I have already visited Imo and Enugu States. Rivers is the third State I am visiting. My programme is to visit the state branches during their normal meetings and it is my belief that by the end of November when I would have concluded this exercise, the whole members will know what to expect in the next two years.
My Agenda: I want to forestall the incident that traumatised our psyche in the recent past. This involved a misunderstanding with stakeholders which was not well managed and it got us on each other’s throat. It was indeed unnecessary. I am making sure it does not happen again. In Rotary we have what is called Manual Of Procedure (MOP) which regulates the activities of members and holds leadership accountable. We will introduce Bye-Laws which are like MOP to make leaders accountable.
Secondly we will address what I call the peculiarities of the surveying profession. Surveying does not advertise itself, so there is need for aggressive enlightenment, education, advocacy and awareness drive. We will therefore institute a national award for the branch with the highest publicity for the institution. We will also institute a second national award which has been named Selfless Leadership Award. This award is aimed at leading the institution out of any likely corrupt practice(s). It is in line with the anti-corruption crusade of the present Federal Government. A committee is being set up to fine-tune the award package and states are to present a candidate each from which the winner will be chosen.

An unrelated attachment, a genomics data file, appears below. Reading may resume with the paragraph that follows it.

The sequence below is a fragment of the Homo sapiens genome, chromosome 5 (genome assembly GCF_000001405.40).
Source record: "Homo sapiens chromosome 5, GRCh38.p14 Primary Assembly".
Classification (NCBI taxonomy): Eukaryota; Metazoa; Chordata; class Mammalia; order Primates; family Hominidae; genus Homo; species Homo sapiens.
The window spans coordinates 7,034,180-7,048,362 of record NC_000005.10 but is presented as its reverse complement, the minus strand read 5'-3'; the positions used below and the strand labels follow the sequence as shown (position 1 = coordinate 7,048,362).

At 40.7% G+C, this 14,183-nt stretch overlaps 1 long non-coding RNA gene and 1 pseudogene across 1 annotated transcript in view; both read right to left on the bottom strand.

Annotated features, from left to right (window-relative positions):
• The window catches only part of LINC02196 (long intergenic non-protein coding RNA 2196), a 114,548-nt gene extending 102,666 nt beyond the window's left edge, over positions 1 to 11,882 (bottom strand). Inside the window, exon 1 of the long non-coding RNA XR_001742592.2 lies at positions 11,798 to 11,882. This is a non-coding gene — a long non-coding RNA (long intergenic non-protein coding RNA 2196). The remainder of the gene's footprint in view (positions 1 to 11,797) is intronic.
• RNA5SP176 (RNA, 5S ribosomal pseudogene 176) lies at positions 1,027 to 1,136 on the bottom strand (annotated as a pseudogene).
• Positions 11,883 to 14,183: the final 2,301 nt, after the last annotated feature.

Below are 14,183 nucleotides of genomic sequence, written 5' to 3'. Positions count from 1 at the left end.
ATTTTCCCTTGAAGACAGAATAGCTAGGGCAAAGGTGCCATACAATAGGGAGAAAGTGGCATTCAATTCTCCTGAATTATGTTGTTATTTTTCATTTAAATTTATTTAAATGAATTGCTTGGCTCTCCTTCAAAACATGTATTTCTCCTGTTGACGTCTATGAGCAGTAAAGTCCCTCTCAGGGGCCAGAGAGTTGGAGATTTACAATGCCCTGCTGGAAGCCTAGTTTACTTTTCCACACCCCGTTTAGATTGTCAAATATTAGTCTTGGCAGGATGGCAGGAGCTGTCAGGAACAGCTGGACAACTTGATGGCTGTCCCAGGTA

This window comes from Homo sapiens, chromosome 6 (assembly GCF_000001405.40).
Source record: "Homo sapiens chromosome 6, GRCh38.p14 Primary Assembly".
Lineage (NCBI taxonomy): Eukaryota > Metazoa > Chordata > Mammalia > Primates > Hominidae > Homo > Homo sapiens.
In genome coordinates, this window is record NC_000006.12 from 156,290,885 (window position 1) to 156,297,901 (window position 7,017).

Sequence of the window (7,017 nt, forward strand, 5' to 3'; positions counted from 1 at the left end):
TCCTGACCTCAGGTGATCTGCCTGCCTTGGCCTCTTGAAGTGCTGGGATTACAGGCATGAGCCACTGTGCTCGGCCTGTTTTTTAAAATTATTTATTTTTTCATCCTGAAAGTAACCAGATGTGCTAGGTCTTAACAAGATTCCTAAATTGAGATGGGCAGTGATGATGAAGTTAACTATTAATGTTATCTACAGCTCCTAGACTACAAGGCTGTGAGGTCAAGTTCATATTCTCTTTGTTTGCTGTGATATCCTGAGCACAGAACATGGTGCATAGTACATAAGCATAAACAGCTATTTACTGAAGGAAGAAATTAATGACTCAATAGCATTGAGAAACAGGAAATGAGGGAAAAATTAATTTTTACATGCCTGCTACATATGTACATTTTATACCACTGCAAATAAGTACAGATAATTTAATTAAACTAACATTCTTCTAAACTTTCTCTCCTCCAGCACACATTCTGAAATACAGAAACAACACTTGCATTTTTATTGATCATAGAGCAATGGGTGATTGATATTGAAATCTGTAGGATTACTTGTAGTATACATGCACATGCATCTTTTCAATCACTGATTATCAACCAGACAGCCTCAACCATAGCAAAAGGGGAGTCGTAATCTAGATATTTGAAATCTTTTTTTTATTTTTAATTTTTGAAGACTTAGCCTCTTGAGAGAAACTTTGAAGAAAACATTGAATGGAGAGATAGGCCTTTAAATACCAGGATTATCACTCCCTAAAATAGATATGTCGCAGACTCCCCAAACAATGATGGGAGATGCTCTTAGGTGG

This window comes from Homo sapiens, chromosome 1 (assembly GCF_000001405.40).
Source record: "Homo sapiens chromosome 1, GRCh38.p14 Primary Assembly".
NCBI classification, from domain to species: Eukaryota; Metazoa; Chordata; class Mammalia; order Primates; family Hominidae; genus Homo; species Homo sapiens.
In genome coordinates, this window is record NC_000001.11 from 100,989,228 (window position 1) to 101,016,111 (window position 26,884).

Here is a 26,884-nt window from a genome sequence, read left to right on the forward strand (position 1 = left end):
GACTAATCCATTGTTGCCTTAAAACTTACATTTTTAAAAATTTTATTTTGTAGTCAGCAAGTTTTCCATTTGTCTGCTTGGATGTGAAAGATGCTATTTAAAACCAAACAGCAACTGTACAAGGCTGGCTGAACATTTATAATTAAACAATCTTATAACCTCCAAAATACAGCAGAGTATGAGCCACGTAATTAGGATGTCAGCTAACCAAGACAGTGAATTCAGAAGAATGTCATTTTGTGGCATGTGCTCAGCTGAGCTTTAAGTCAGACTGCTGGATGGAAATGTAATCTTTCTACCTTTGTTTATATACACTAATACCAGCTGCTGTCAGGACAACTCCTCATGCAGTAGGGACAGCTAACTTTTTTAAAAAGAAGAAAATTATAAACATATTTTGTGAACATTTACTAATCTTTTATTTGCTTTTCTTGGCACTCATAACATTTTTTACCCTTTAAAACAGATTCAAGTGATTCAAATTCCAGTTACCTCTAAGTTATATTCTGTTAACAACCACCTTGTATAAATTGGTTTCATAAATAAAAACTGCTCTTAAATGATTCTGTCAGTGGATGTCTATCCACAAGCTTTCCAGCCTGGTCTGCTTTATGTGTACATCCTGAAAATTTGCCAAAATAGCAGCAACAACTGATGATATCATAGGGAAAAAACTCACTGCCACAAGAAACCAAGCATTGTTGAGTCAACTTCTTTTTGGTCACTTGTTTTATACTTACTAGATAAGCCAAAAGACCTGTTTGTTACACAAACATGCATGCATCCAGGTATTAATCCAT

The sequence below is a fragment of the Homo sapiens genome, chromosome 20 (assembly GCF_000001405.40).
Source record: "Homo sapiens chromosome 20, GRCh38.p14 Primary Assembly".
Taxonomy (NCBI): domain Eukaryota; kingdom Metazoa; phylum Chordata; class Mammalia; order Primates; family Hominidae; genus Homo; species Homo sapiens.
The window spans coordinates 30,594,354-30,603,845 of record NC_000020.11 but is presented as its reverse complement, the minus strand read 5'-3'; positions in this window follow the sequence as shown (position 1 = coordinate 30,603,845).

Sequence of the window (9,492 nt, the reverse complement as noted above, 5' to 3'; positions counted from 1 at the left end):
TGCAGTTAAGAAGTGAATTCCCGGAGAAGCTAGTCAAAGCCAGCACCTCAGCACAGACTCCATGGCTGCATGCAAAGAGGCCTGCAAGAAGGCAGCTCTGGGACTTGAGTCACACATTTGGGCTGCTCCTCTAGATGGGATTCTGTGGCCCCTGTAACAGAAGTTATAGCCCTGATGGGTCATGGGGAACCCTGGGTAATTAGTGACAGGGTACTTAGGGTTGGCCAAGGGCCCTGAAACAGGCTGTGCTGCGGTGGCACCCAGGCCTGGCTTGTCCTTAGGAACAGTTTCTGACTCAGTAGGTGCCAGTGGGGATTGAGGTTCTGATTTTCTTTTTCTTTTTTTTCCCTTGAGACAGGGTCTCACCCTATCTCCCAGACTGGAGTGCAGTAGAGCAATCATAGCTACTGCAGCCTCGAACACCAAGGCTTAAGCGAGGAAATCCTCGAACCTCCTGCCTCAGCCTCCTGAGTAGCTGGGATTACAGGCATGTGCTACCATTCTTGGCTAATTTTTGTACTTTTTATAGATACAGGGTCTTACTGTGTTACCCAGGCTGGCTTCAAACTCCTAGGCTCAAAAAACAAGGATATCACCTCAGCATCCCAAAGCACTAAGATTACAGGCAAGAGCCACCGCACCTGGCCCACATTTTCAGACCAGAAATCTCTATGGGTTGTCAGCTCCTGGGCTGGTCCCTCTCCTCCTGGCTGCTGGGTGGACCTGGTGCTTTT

Thirdly, we intend to harness peace in the NIS to generate jobs for members. Already, we have revived the moribund NIS Consult, the board of which is headed by the President. The executive has also been mandated to recruit an Operations Manager so that NIS Consult can vie for jobs for itself and for members.
Publicity Challenge: The major challenge of surveying is publicity. People know very little of surveying. Indeed, there is not enough surveyors in Nigeria and the undoing of the profession is lack of publicity. The layman would not understand why a graduate with a string of degrees would be going into the bush in the name of surveying. Surveying involves data acquisition, processing and presentation. It is physically tasking. It prepares society for development which occurs on land.